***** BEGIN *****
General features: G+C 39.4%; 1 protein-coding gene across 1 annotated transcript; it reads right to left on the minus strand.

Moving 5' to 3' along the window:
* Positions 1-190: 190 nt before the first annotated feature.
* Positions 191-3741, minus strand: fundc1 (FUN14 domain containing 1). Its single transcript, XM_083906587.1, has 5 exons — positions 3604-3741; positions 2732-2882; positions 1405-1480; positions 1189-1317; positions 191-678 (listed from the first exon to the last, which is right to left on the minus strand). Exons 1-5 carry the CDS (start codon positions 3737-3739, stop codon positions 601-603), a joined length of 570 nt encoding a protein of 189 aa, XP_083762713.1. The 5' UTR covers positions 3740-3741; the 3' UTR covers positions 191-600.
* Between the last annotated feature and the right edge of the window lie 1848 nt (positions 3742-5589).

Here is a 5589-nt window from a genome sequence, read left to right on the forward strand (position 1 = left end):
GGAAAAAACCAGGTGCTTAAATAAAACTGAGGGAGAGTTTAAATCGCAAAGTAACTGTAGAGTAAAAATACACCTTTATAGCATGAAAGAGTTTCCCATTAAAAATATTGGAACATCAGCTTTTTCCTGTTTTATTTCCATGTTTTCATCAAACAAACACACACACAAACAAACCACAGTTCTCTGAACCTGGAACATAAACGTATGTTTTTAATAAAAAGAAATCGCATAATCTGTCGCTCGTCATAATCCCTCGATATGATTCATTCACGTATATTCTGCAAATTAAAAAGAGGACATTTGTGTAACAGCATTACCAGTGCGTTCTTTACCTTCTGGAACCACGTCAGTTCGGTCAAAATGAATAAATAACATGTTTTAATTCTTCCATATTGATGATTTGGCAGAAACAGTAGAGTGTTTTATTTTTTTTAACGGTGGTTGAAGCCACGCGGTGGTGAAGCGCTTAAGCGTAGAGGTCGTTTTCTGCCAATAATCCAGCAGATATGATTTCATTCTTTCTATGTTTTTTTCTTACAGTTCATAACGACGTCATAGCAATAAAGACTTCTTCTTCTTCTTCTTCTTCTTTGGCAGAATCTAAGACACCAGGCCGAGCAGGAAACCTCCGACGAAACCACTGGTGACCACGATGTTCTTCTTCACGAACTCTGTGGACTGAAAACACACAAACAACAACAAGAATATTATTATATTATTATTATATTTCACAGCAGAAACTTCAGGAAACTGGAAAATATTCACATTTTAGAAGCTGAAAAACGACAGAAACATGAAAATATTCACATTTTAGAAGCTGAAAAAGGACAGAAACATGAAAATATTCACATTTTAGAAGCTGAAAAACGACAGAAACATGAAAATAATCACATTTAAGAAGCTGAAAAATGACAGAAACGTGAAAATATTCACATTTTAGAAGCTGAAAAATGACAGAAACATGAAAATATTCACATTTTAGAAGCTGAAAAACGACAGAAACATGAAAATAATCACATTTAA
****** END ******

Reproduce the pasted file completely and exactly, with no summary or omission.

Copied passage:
General features: G+C 39.4%; 1 protein-coding gene across 1 annotated transcript; it reads right to left on the minus strand.

Moving 5' to 3' along the window:
* Positions 1-190: 190 nt before the first annotated feature.
* Positions 191-3741, minus strand: fundc1 (FUN14 domain containing 1). Its single transcript, XM_083906587.1, has 5 exons — positions 3604-3741; positions 2732-2882; positions 1405-1480; positions 1189-1317; positions 191-678 (listed from the first exon to the last, which is right to left on the minus strand). Exons 1-5 carry the CDS (start codon positions 3737-3739, stop codon positions 601-603), a joined length of 570 nt encoding a protein of 189 aa, XP_083762713.1. The 5' UTR covers positions 3740-3741; the 3' UTR covers positions 191-600.
* Between the last annotated feature and the right edge of the window lie 1848 nt (positions 3742-5589).

Here is a 5589-nt window from a genome sequence, read left to right on the forward strand (position 1 = left end):
GGAAAAAACCAGGTGCTTAAATAAAACTGAGGGAGAGTTTAAATCGCAAAGTAACTGTAGAGTAAAAATACACCTTTATAGCATGAAAGAGTTTCCCATTAAAAATATTGGAACATCAGCTTTTTCCTGTTTTATTTCCATGTTTTCATCAAACAAACACACACACAAACAAACCACAGTTCTCTGAACCTGGAACATAAACGTATGTTTTTAATAAAAAGAAATCGCATAATCTGTCGCTCGTCATAATCCCTCGATATGATTCATTCACGTATATTCTGCAAATTAAAAAGAGGACATTTGTGTAACAGCATTACCAGTGCGTTCTTTACCTTCTGGAACCACGTCAGTTCGGTCAAAATGAATAAATAACATGTTTTAATTCTTCCATATTGATGATTTGGCAGAAACAGTAGAGTGTTTTATTTTTTTTAACGGTGGTTGAAGCCACGCGGTGGTGAAGCGCTTAAGCGTAGAGGTCGTTTTCTGCCAATAATCCAGCAGATATGATTTCATTCTTTCTATGTTTTTTTCTTACAGTTCATAACGACGTCATAGCAATAAAGACTTCTTCTTCTTCTTCTTCTTCTTTGGCAGAATCTAAGACACCAGGCCGAGCAGGAAACCTCCGACGAAACCACTGGTGACCACGATGTTCTTCTTCACGAACTCTGTGGACTGAAAACACACAAACAACAACAAGAATATTATTATATTATTATTATATTTCACAGCAGAAACTTCAGGAAACTGGAAAATATTCACATTTTAGAAGCTGAAAAACGACAGAAACATGAAAATATTCACATTTTAGAAGCTGAAAAAGGACAGAAACATGAAAATATTCACATTTTAGAAGCTGAAAAACGACAGAAACATGAAAATAATCACATTTAAGAAGCTGAAAAATGACAGAAACGTGAAAATATTCACATTTTAGAAGCTGAAAAATGACAGAAACATGAAAATATTCACATTTTAGAAGCTGAAAAACGACAGAAACATGAAAATAATCACATTTAA